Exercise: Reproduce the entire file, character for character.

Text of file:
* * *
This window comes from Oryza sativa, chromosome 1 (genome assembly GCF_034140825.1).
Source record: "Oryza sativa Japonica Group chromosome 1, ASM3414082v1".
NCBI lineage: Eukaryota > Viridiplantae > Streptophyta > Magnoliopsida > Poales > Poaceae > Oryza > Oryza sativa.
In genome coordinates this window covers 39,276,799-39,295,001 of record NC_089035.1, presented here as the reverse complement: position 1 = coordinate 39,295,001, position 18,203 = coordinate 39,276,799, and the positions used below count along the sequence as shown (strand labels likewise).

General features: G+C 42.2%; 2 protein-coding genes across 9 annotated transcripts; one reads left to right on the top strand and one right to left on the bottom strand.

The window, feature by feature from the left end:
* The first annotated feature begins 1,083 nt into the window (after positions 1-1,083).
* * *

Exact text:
This window comes from Oryza sativa, chromosome 1 (genome assembly GCF_034140825.1).
Source record: "Oryza sativa Japonica Group chromosome 1, ASM3414082v1".
NCBI lineage: Eukaryota > Viridiplantae > Streptophyta > Magnoliopsida > Poales > Poaceae > Oryza > Oryza sativa.
In genome coordinates this window covers 39,276,799-39,295,001 of record NC_089035.1, presented here as the reverse complement: position 1 = coordinate 39,295,001, position 18,203 = coordinate 39,276,799, and the positions used below count along the sequence as shown (strand labels likewise).

General features: G+C 42.2%; 2 protein-coding genes across 9 annotated transcripts; one reads left to right on the top strand and one right to left on the bottom strand.

The window, feature by feature from the left end:
* The first annotated feature begins 1,083 nt into the window (after positions 1-1,083).